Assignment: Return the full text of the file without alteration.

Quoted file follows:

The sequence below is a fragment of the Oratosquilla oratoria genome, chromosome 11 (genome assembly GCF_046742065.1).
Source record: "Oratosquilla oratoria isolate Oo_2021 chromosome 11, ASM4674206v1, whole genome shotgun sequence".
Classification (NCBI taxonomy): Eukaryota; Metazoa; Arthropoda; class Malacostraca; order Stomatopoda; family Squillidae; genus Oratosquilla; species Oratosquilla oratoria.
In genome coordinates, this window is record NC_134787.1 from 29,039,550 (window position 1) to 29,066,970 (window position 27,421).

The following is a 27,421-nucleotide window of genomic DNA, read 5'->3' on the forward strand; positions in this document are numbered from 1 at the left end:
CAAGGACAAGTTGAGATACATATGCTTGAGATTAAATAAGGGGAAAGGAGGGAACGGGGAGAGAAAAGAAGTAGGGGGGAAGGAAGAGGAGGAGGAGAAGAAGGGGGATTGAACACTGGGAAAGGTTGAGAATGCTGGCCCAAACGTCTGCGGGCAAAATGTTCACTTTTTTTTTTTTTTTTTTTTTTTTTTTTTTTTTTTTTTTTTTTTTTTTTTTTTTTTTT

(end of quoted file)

The sequence below is a fragment of the Oratosquilla oratoria genome, chromosome 11 (genome assembly GCF_046742065.1).
Source record: "Oratosquilla oratoria isolate Oo_2021 chromosome 11, ASM4674206v1, whole genome shotgun sequence".
Classification (NCBI taxonomy): Eukaryota; Metazoa; Arthropoda; class Malacostraca; order Stomatopoda; family Squillidae; genus Oratosquilla; species Oratosquilla oratoria.
In genome coordinates, this window is record NC_134787.1 from 29,039,550 (window position 1) to 29,066,970 (window position 27,421).

The following is a 27,421-nucleotide window of genomic DNA, read 5'->3' on the forward strand; positions in this document are numbered from 1 at the left end:
CAAGGACAAGTTGAGATACATATGCTTGAGATTAAATAAGGGGAAAGGAGGGAACGGGGAGAGAAAAGAAGTAGGGGGGAAGGAAGAGGAGGAGGAGAAGAAGGGGGATTGAACACTGGGAAAGGTTGAGAATGCTGGCCCAAACGTCTGCGGGCAAAATGTTCACTTTTTTTTTTTTTTTTTTTTTTTTTTTTTTTTTTTTTTTTTTTTTTTTTTTTTTTTTT